A Word on Advocacy

‘And do as adversaries do in law,
Strive mightily, but eat and drink as friends.’

Tranio – The Taming Of The Shrew

Advocacy in any family proceedings – that is both in the narrow sense of trial advocacy and also in the broader sense of how solicitors for either side approach each other on behalf of their clients – is very different from any other type of litigation, particularly where children are involved. The family courts do not take kindly to lawyers ratcheting-up hostilities by unnecessarily aggressive behaviour towards the other party.

It is often said good advocates are born and not made – but this has not always been my experience. Although it is true, otherwise talented people at the top of the profession (as in any craft) can often make the task look effortless to those just setting out in the law. But there is no doubt legal advocacy is a skill that may be learned like any other. Malcolm Gladwell’s ‘10,000 hour rule’ from his excellent book ‘Outliers‘ is definitely on to something here – or the sculptor Sir Jacob Epstein once said when asked how he was able to sculpt a great likeness of Ernest Bevan – ‘Well I take a block of clay and I just carve away all the bits that don’t look like Ernest Bevan’.

Poor advocacy is not only about inane blustering in court or trying to persuade a judge whilst wrestling with papers in the manner of a man trying to pitch a tent in a gale. The problem also arises with young lawyers leaving law school confusing their absolute duty under their respective professional codes of conduct to defend their client’s claim without fear or favour with the idea that their role qua lawyer is to defend to the death their respective client’s claim, however flimsy or preposterous. Which is an entirely different matter. It is doubtful if this is ever true – even in criminal law – but in family proceedings good advocacy is almost always about lowering the tensions between the parties rather than raising them – even when a client might think otherwise.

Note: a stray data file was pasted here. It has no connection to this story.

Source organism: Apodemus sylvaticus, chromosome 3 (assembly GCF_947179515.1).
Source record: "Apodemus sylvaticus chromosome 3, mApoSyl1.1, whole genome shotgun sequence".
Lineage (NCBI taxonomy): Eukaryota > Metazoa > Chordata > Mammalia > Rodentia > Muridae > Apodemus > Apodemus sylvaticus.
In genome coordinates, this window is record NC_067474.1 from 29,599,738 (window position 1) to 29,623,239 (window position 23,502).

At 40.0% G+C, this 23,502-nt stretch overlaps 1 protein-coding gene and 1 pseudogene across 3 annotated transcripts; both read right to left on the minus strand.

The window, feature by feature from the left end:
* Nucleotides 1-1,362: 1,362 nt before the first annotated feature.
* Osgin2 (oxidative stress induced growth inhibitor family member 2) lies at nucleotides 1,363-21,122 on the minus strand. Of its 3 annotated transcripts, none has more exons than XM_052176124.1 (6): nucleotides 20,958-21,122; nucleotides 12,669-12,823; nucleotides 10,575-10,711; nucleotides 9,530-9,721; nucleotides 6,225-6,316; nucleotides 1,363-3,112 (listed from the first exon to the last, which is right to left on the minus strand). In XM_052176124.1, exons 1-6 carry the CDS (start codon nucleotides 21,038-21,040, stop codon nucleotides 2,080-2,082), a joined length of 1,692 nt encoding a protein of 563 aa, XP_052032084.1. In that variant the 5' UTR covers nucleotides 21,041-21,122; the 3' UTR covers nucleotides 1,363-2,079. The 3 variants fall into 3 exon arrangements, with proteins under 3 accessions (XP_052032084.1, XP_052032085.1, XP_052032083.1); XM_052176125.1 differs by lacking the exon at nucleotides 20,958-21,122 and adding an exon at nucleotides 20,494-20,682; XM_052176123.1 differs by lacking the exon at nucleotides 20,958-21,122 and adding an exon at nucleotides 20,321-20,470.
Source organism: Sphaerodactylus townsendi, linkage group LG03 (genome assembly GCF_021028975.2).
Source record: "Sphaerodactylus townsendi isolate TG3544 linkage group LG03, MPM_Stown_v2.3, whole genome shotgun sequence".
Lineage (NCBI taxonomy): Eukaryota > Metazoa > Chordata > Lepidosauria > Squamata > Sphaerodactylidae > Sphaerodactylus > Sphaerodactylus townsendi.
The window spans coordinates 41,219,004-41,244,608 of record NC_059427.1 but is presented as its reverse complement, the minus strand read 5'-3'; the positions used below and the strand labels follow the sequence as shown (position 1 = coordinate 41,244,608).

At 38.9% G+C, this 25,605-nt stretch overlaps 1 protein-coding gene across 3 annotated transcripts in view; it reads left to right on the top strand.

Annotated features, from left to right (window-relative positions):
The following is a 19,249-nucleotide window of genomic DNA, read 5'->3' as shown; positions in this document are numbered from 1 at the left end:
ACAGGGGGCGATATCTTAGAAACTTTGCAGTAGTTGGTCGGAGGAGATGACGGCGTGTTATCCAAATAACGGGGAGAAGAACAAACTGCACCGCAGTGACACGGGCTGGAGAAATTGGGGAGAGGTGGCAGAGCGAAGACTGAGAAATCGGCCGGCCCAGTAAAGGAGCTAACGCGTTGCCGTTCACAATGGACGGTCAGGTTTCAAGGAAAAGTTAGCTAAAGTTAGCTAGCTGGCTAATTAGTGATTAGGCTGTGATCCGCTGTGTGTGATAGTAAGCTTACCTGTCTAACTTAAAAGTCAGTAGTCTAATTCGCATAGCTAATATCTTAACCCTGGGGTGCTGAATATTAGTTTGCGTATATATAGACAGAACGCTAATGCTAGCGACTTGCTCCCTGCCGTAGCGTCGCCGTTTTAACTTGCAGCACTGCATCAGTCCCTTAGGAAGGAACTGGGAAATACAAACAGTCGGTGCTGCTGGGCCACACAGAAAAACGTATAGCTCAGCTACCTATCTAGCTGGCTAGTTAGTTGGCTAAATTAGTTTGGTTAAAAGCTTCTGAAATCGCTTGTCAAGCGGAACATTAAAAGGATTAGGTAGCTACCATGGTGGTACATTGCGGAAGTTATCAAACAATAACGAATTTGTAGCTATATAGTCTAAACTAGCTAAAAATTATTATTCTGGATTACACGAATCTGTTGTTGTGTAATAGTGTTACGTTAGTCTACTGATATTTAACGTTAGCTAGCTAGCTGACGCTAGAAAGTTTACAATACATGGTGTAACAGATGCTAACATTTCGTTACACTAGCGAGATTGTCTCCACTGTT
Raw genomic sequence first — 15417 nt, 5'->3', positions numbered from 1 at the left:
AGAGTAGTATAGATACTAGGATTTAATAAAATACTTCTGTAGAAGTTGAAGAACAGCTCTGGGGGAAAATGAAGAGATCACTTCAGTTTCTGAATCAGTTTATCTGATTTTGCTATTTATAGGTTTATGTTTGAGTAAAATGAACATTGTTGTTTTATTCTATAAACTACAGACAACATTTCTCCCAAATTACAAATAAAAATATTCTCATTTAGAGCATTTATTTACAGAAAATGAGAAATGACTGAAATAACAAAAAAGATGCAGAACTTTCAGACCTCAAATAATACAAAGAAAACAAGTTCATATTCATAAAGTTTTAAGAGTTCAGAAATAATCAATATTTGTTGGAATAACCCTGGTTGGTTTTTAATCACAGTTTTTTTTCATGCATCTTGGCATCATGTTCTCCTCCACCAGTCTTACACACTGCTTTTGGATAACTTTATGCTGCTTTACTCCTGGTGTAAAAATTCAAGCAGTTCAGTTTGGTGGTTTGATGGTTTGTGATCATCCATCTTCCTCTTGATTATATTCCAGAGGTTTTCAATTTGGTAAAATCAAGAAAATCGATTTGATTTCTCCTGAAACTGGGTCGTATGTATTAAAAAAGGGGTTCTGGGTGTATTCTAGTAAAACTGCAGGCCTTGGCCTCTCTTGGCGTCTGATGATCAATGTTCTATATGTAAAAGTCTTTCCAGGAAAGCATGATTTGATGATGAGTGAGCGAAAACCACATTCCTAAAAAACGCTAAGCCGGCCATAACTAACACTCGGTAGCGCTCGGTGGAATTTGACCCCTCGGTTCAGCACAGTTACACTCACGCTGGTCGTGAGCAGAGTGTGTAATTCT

Managing a client’s expectations when tensions are running high is a great skill which not every lawyer (or judge) possesses. Advising a mother on ‘the best interests of the child’ and the 50-year old father who ran off with his 25-year-old secretary and who is only ‘over her dead body’ going to see the children again – is always going to be a difficult conversation. The danger arises where giving honest legal advice becomes overshadowed by the need to keep the cash rolling in. Giving ‘sunshine’ advice merely in order to keep the client on the books should never be considered acceptable – yet is too often the case – particularly on appeal. But if the correct advice to the mother is that, on the facts, the Family Court is going to allow the children to see the father alternate weekends and half the school holidays – then that advice must be given. And if the client decides that this is advice she does not like and she might do better instructing another lawyer – then so be it. Lawyers must always be courteous and tactful. But above all they must behave professionally and habitually this requires diplomacy and political skills in negotiation with clients and opponents alike.  That said, I am reminded of two pieces of advice given by one of my literary heroes George Orwell in his essay ‘Politics and the English Language’ (1946): ‘If you simplify your English, you are freed from the worst follies of orthodoxy … and when you make a stupid remark its stupidity will be obvious, even to yourself.’  And: ‘Political language … is designed to make lies sound truthful and murder respectable, and to give an appearance of solidity to pure wind.’